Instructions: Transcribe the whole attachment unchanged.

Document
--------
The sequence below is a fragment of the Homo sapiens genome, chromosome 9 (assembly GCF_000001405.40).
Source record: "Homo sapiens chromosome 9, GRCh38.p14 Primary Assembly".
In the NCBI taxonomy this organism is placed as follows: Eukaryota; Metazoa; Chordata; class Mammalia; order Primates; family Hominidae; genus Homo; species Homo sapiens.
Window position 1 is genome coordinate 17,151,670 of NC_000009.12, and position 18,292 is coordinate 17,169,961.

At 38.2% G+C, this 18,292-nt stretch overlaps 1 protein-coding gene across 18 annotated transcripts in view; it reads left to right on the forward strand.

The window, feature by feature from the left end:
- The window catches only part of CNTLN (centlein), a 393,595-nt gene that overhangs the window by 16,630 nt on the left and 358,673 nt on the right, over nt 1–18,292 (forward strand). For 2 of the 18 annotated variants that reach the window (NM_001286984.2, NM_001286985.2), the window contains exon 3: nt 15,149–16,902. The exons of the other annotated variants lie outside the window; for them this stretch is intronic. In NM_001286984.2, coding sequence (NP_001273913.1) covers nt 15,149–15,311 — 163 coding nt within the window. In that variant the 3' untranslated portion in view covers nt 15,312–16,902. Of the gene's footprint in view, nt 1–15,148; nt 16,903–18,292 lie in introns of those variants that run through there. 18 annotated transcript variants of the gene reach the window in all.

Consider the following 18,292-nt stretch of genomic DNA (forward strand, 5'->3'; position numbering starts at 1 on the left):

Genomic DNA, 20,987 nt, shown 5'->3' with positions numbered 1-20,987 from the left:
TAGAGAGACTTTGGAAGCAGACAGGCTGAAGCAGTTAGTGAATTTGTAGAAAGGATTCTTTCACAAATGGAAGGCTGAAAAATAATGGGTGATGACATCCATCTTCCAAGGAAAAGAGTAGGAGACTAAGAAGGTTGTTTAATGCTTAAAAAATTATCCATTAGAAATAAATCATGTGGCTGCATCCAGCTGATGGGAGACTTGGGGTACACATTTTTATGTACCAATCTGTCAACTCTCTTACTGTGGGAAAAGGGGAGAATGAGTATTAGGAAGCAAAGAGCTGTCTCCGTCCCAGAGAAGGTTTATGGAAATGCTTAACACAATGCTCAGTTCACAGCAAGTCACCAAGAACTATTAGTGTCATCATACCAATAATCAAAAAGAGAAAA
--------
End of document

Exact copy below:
The sequence below is a fragment of the Homo sapiens genome, chromosome 9 (assembly GCF_000001405.40).
Source record: "Homo sapiens chromosome 9, GRCh38.p14 Primary Assembly".
In the NCBI taxonomy this organism is placed as follows: Eukaryota; Metazoa; Chordata; class Mammalia; order Primates; family Hominidae; genus Homo; species Homo sapiens.
Window position 1 is genome coordinate 17,151,670 of NC_000009.12, and position 18,292 is coordinate 17,169,961.

At 38.2% G+C, this 18,292-nt stretch overlaps 1 protein-coding gene across 18 annotated transcripts in view; it reads left to right on the forward strand.

The window, feature by feature from the left end:
- The window catches only part of CNTLN (centlein), a 393,595-nt gene that overhangs the window by 16,630 nt on the left and 358,673 nt on the right, over nt 1–18,292 (forward strand). For 2 of the 18 annotated variants that reach the window (NM_001286984.2, NM_001286985.2), the window contains exon 3: nt 15,149–16,902. The exons of the other annotated variants lie outside the window; for them this stretch is intronic. In NM_001286984.2, coding sequence (NP_001273913.1) covers nt 15,149–15,311 — 163 coding nt within the window. In that variant the 3' untranslated portion in view covers nt 15,312–16,902. Of the gene's footprint in view, nt 1–15,148; nt 16,903–18,292 lie in introns of those variants that run through there. 18 annotated transcript variants of the gene reach the window in all.

Consider the following 18,292-nt stretch of genomic DNA (forward strand, 5'->3'; position numbering starts at 1 on the left):

Genomic DNA, 20,987 nt, shown 5'->3' with positions numbered 1-20,987 from the left:
TAGAGAGACTTTGGAAGCAGACAGGCTGAAGCAGTTAGTGAATTTGTAGAAAGGATTCTTTCACAAATGGAAGGCTGAAAAATAATGGGTGATGACATCCATCTTCCAAGGAAAAGAGTAGGAGACTAAGAAGGTTGTTTAATGCTTAAAAAATTATCCATTAGAAATAAATCATGTGGCTGCATCCAGCTGATGGGAGACTTGGGGTACACATTTTTATGTACCAATCTGTCAACTCTCTTACTGTGGGAAAAGGGGAGAATGAGTATTAGGAAGCAAAGAGCTGTCTCCGTCCCAGAGAAGGTTTATGGAAATGCTTAACACAATGCTCAGTTCACAGCAAGTCACCAAGAACTATTAGTGTCATCATACCAATAATCAAAAAGAGAAAA